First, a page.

9-L_SIAC Guidance Note 11: Information sharing with receiving States

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1. In deportation proceedings it will be necessary to pass personal information regarding the individual being deported to the authorities of the receiving state and possibly to medical institutions in that state. In doing so it is necessary to consider on a case by case basis whether it would be reasonable to disclose confidential information about an individual to the receiving State taking into account the fact that SIAC will act as a safeguard should such disclosure impact upon Safety on Return (SOR). Consideration should be given on a case by case basis as to whether the material should be anonymised (eg when sharing with medical institutions) and whether the disclosure is necessary for a legitimate aim. 2. Broad legal principles a. Any sharing of information with receiving States should comply with article 8 ECHR, any duty of confidentiality owed and the DPA. b. HMG owes a duty of confidentiality in respect of the contents of a person’s asylum claim and the fact that a person has claimed asylum and a very high level of protection is afforded by the law of confidentiality in this context. c. A duty of confidentiality is subject to an overriding public interest in disclosure. Whilst national security may provide such a public interest, we do not usually disclose the fact that a SIAC appellant has claimed asylum and this may make it difficult to establish the overriding public interest in doing so in any particular SIAC case. (However, the Secretary of State was not found to have acted unlawfully in Z and others v SSHD [2009] EWHC 261 (Admin) discussed below.) d. In SIAC proceedings we’ve taken the view that it’s helpful to share with the receiving state information regarding the individual’s involvement in terrorism. The public interest in doing so may override any duty of confidentiality and may justify an interference with article 8 ECHR. International obligations such as UNSC Resolution 1373/2001 require cooperation in this field (including the exchange of information to prevent terrorist acts) and disclosure to the receiving state arguably strengthens the value of assurances. e. The High Court has found that the Secretary of State must ensure she gives no more information to the receiving state than is strictly necessary to ensure that proper assurances are given (including biodata and membership of terrorist organisation): Z and others v SSHD [2009] EWHC 261 (Admin) para 25. f. A person’s membership of a proscribed organisation does not attract the protection of article 8 ECHR or amount to sensitive personal data for the purposes of section 2 DPA. g. It is likely that data sharing with receiving states for the purposes of SIAC deportation proceedings will benefit from the national security exemption in section 28 DPA and therefore, if necessary for the purposes of safeguarding national security, the data protection principles in Schedule 1 to that Act will not apply. h. Where the individual has placed information in the public domain it is unlikely to be protected by article 8 ECHR or any duty of confidentiality (although this will depend on the facts of the case). i. In SIAC cases it is for SIAC to determine whether it is safe to return a person to a country. SIAC therefore provides the ultimate safeguard as to whether disclosure undermines a person’s safety and satellite proceedings should not consider the question of SOR.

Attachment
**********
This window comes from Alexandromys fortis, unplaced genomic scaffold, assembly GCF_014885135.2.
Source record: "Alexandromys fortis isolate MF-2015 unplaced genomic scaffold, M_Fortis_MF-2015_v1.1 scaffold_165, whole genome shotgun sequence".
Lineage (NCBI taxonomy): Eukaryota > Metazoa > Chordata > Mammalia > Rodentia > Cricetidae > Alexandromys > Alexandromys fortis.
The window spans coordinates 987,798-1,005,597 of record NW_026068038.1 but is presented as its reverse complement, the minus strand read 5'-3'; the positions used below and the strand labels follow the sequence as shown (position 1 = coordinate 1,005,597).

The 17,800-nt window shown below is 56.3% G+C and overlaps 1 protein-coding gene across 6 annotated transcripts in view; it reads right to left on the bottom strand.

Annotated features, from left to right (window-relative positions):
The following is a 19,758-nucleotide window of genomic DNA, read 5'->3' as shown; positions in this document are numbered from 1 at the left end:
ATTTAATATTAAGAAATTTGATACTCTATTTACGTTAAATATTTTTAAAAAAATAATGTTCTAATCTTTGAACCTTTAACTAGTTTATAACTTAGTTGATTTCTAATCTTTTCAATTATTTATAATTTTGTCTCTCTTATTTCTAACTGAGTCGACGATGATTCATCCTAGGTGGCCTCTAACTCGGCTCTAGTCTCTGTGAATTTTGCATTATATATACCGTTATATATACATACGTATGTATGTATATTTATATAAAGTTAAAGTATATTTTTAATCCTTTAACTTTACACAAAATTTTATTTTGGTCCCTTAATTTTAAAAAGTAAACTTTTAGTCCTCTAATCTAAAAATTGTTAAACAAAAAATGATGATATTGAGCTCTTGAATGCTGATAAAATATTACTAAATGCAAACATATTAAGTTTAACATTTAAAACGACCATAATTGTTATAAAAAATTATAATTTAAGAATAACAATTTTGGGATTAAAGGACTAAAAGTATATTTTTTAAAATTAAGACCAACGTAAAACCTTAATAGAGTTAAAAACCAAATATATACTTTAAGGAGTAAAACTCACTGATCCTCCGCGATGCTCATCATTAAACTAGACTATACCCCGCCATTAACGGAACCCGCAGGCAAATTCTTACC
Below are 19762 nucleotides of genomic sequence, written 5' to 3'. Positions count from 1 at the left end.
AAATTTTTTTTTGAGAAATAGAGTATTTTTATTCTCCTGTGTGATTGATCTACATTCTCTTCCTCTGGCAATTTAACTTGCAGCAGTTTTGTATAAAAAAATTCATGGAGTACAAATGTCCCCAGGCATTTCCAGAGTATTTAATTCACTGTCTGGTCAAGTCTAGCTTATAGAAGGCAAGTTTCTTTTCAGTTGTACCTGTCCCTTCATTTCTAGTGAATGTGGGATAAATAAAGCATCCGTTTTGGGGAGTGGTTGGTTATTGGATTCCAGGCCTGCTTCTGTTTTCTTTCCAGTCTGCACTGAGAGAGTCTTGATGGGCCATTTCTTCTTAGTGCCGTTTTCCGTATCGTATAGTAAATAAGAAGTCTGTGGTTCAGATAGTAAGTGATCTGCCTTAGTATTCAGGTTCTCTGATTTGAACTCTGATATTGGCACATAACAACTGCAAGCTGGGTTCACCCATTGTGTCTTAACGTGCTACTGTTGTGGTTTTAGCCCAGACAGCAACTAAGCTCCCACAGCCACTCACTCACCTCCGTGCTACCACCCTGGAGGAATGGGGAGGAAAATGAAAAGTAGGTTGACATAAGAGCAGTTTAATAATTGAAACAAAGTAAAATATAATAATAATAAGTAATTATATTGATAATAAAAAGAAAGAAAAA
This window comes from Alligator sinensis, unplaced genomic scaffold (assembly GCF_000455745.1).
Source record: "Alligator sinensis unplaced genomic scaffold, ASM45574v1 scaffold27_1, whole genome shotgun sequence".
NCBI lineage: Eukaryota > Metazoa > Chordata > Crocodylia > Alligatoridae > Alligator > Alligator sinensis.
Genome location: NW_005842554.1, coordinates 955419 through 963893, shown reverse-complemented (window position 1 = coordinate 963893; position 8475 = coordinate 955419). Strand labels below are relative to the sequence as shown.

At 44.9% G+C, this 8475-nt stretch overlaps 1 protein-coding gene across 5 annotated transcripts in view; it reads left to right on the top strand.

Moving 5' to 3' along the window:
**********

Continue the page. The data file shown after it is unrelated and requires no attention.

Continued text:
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The extent of the protection afforded by the procedural safeguard in article 8 ECHR depends on the circumstances of the case. i. In general, there is no obligation to consult persons being deported for national security reasons before passing personal information to receiving States: see Z and others v SSHD [2009] EWHC 261 (Admin) in which the High Court found there was no obligation to notify the individual of information being shared in the context of terrorism and UNSC Resolution 1373/2001 so long as objectively speaking the disclosure is necessary and reasonable (para 29). ii. But there may be an exception in relation to medical information obtained from the person’s medical records unless there is a national security reason for not consulting. (In OO the Secretary of State conceded that he should have sought representations from the appellant before disclosing medical information verbatim from a medical report with Jordanian hospitals since the individual could have been identified from that information and since it would not have undermined national security to have done so. (See permission decisions in OO v SSHD of 21 January 2008 and [2008] EWHC 1336 (Admin).)

September 2008